DES MOINES, Iowa – The Iowa House Judiciary Committee passed HSB 41, dubbed the ‘Protect Life Amendment’ that would add abortion neutrality language into the Iowa Constitution, by a 12 to seven party-line vote.
The resolution advanced out of its subcommittee on Tuesday.
Republicans introduced the constitutional amendment responding to the Iowa Supreme Court’s decision ruling in 2018 (Planned Parenthood of the Heartland v. Reynolds). The majority opinion stated that the law requiring a 72-hour waiting period before an abortion violated Iowa’s due process clause and equal protection clause, thus finding a right to abortion in the state constitution.
The language of the proposed constitutional amendment reads, “To defend and protect unborn children, we the people of the State of Iowa declare that this Constitution does not recognize, grant, or secure a right to abortion or require the public funding of abortion.”
“This amendment is needed to respond to the judicial overreach of the Supreme Court. The legislature makes laws, and the court interprets those laws,” State Rep. Steven Holt, R-Denison, the bill’s sponsor and manager, said during the committee meeting late Wednesday afternoon.
“We also need this amendment because we could have late-term and taxpayer-funded abortion in Iowa,” he said, something he noted the dissenting justices in Planned Parenthood of the Heartland v. Reynolds warned could happen.
State Rep. Christiana Bohannan, D-Iowa City, said the resolution is the most “far-reaching” the state has seen in decades.
“It doesn’t just put some limits on the right to abortion. It would eliminate the state constitutional right altogether,” she said.
“Given the current composition of the United States Supreme Court, it is possible the court could overturn Roe v. Wade. Without a state or federal constitutional right, there would be no right to abortion under any circumstances. The state legislature would be free to ban abortion altogether,” Bohannan warned, stating this constitutional amendment is just the first step to banning abortion.
State Rep. Beth Wessel-Kroeschell, D-Ames, claimed that the Iowa Supreme Court’s 2018 decision did not expand Roe v. Wade but mirrored the 1973 U.S. Supreme Court decision.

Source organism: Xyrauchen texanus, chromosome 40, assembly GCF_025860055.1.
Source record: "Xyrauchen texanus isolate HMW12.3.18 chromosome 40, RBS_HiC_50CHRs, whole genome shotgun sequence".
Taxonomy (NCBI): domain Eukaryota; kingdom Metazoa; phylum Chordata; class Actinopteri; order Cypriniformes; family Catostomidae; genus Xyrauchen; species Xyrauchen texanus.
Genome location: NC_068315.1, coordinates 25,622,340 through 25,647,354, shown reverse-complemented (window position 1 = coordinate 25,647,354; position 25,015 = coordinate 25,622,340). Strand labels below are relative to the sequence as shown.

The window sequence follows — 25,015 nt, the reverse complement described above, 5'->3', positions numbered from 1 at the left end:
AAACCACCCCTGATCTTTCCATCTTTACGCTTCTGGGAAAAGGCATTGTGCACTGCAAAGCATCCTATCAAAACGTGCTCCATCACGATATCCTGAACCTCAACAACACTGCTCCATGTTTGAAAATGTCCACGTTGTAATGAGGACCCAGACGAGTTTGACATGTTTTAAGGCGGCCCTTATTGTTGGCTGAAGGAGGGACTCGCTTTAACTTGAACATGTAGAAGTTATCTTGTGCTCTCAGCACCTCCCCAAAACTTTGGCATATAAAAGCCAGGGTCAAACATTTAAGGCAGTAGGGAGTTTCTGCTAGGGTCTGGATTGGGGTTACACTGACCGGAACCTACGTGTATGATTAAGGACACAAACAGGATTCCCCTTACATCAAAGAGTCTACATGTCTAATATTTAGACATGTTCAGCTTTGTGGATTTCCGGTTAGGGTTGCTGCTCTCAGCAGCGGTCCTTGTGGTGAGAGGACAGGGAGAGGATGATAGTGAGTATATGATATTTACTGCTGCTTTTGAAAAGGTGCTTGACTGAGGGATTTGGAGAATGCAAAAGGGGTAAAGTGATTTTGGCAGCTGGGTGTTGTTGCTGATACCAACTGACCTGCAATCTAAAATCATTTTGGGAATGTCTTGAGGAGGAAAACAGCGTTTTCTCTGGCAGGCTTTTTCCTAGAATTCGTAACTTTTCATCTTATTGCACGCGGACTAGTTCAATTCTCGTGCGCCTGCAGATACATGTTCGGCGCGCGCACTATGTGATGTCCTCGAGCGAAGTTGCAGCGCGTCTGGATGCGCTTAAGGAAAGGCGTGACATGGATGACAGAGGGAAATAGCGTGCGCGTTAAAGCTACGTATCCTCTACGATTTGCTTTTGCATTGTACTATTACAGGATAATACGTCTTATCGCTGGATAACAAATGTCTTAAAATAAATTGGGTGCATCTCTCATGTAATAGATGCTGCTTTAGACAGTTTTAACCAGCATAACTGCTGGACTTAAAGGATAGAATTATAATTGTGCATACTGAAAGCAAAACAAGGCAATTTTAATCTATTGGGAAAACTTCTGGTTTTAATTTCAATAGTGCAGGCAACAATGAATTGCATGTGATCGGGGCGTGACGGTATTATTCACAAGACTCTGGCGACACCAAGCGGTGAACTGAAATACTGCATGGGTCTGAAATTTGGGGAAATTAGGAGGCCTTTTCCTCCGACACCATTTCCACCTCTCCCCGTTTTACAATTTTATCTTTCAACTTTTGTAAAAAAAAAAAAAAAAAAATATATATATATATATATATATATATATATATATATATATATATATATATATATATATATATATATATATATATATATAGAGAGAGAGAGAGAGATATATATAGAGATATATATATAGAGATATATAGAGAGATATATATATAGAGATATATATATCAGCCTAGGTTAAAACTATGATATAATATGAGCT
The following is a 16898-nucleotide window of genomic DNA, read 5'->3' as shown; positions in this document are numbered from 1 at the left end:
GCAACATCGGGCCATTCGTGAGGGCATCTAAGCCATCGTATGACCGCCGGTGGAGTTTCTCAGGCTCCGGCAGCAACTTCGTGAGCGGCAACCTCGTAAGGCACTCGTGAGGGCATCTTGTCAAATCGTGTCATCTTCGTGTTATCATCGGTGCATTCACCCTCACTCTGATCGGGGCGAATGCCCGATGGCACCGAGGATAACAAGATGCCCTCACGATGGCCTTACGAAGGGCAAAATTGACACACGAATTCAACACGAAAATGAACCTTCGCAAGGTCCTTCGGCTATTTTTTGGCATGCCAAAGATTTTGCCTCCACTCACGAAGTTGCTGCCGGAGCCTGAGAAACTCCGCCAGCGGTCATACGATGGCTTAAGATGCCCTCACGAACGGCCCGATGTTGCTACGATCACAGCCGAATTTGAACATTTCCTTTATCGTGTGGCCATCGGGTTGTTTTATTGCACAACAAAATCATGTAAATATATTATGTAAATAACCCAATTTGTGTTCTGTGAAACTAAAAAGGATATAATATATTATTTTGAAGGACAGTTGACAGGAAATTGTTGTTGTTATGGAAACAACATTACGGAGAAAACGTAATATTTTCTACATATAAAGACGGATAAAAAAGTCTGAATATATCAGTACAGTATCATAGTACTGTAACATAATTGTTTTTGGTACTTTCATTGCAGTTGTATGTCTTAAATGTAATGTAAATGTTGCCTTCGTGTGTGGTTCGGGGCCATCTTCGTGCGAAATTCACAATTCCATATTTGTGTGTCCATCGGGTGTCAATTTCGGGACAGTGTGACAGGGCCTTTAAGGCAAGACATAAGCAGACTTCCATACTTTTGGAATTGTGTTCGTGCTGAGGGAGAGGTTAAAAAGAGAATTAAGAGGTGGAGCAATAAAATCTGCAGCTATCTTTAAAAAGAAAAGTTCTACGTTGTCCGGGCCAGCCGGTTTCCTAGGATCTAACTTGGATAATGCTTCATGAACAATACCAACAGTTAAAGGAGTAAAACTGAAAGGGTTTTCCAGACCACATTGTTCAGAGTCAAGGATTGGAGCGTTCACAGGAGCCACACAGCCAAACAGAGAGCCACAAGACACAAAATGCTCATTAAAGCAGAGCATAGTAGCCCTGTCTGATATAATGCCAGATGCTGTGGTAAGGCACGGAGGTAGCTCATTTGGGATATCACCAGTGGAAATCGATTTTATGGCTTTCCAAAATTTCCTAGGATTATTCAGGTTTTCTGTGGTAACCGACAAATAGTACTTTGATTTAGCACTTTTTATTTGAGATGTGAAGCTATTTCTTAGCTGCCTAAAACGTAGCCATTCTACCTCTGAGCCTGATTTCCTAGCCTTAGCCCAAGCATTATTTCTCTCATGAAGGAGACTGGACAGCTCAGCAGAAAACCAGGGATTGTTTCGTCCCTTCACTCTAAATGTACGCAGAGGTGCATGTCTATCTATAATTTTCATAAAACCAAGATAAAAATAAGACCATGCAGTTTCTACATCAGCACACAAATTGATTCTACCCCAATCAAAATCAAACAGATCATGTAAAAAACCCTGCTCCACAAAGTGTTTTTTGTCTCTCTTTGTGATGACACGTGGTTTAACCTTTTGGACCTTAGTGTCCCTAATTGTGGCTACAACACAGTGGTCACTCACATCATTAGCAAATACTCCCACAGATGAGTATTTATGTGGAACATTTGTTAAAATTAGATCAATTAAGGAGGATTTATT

“The Constitution must protect us from the extremist agenda proposed in this amendment. The Constitutional amendment puts both infertility treatments and birth control at risk. Many Iowans value both of those. There are no exceptions in this amendment for a survivor of rape or incest. There’s no allowance to save the life of a woman. Under this amendment, a woman has no right to save her life if she is pregnant,” she stated in opposition to the bill.
The language of the constitutional amendment makes the Iowa Constitution’s neutrality regarding abortion clear. It does not prescribe particular pieces of legislation restricting abortion. It also does not prevent the Iowa Legislature from expanding abortion.
What it does is take the issue out of the courts.
Wessel-Kroeschell stated that the claim the Reynolds decision could lead to abortion up to the point of birth was false.
“The Republican constitutional amendment is based on ideology. It is not based on fact. It is not based on medical science, and it is not based on the facts of the Iowa Supreme Court case,” she said.
Holt countered some of the criticism leveled at the amendment.
“When the (Iowa) Supreme Court created a fundamental right to abortion subject to strict scrutiny, which did not previously exist in Iowa’s Constitution, and is a higher standard than even federal court decisions and Roe v. Wade and other court decisions related to abortion,” he said.
Holt pointed to several states allowing abortion for any reason up to the moment of birth. He reiterated that the dissenting justices in Reynolds “that almost no ban on abortion could stand the standard that had been created” by the 2018 Reynolds decision, and they expressly pointed out taxpayer funding abortion and abortion up to the point of birth in their dissent.
“Alabama, Alaska, Florida, Idaho, Iowa, Kentucky, Nebraska, New Jersey, Rhode Island, West Virginia, and Wisconsin have already seen their partial-birth abortion bans stripped,” he said.
Holt pointed out 14 states already require taxpayer-funding for elective abortions. He pointed out that the Democratic Party platform calls for taxpayer-funding for abortion.
“So I believe that the people of Iowa and not unelected judges of the Supreme Court should decide how Iowa regulates abortion,” he argued.
Holt said the 2018 Reynolds decision goes beyond abortion.
“This really challenges the way our Republic functions. It challenges the legislature’s constitutional role in government to make laws,” he added.
Holt stated if the Iowa Supreme Court is the final arbiter of what goes in the Iowa Constitution and what laws can be struck down, legislators might as well go home.
He later warned that Iowa’s 20-week abortion ban and the ban on taxpayer funding of abortion are at risk if the amendment is not ratified.
The bill now goes to the Iowa House for a full vote. Also, on Wednesday, Iowa Senate President Jake Chapman, R-Adel, introduced the Senate companion legislation with 29 co-sponsors. The proposed amendment must pass both the Iowa House and Iowa Senate during the 89th General Assembly and again during the 90th General Assembly before Iowans can vote.